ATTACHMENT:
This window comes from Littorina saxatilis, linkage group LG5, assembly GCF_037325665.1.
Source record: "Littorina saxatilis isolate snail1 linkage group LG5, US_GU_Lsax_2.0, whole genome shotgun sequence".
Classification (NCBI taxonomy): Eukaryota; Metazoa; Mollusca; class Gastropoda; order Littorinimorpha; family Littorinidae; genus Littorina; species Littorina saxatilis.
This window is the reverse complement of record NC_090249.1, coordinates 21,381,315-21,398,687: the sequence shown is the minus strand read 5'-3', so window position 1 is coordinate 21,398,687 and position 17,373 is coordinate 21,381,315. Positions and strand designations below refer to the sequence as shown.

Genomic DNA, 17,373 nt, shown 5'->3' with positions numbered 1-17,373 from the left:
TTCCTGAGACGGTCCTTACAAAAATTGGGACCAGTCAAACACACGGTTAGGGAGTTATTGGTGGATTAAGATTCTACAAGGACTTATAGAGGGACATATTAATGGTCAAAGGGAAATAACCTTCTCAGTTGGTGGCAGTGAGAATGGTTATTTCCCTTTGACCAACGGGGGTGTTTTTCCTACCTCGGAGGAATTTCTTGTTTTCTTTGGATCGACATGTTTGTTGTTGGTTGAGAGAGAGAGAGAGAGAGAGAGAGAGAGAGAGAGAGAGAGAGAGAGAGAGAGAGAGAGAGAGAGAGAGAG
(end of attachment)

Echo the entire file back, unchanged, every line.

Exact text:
This window comes from Littorina saxatilis, linkage group LG5, assembly GCF_037325665.1.
Source record: "Littorina saxatilis isolate snail1 linkage group LG5, US_GU_Lsax_2.0, whole genome shotgun sequence".
Classification (NCBI taxonomy): Eukaryota; Metazoa; Mollusca; class Gastropoda; order Littorinimorpha; family Littorinidae; genus Littorina; species Littorina saxatilis.
This window is the reverse complement of record NC_090249.1, coordinates 21,381,315-21,398,687: the sequence shown is the minus strand read 5'-3', so window position 1 is coordinate 21,398,687 and position 17,373 is coordinate 21,381,315. Positions and strand designations below refer to the sequence as shown.

Genomic DNA, 17,373 nt, shown 5'->3' with positions numbered 1-17,373 from the left:
TTCCTGAGACGGTCCTTACAAAAATTGGGACCAGTCAAACACACGGTTAGGGAGTTATTGGTGGATTAAGATTCTACAAGGACTTATAGAGGGACATATTAATGGTCAAAGGGAAATAACCTTCTCAGTTGGTGGCAGTGAGAATGGTTATTTCCCTTTGACCAACGGGGGTGTTTTTCCTACCTCGGAGGAATTTCTTGTTTTCTTTGGATCGACATGTTTGTTGTTGGTTGAGAGAGAGAGAGAGAGAGAGAGAGAGAGAGAGAGAGAGAGAGAGAGAGAGAGAGAGAGAGAGAGAGAGAG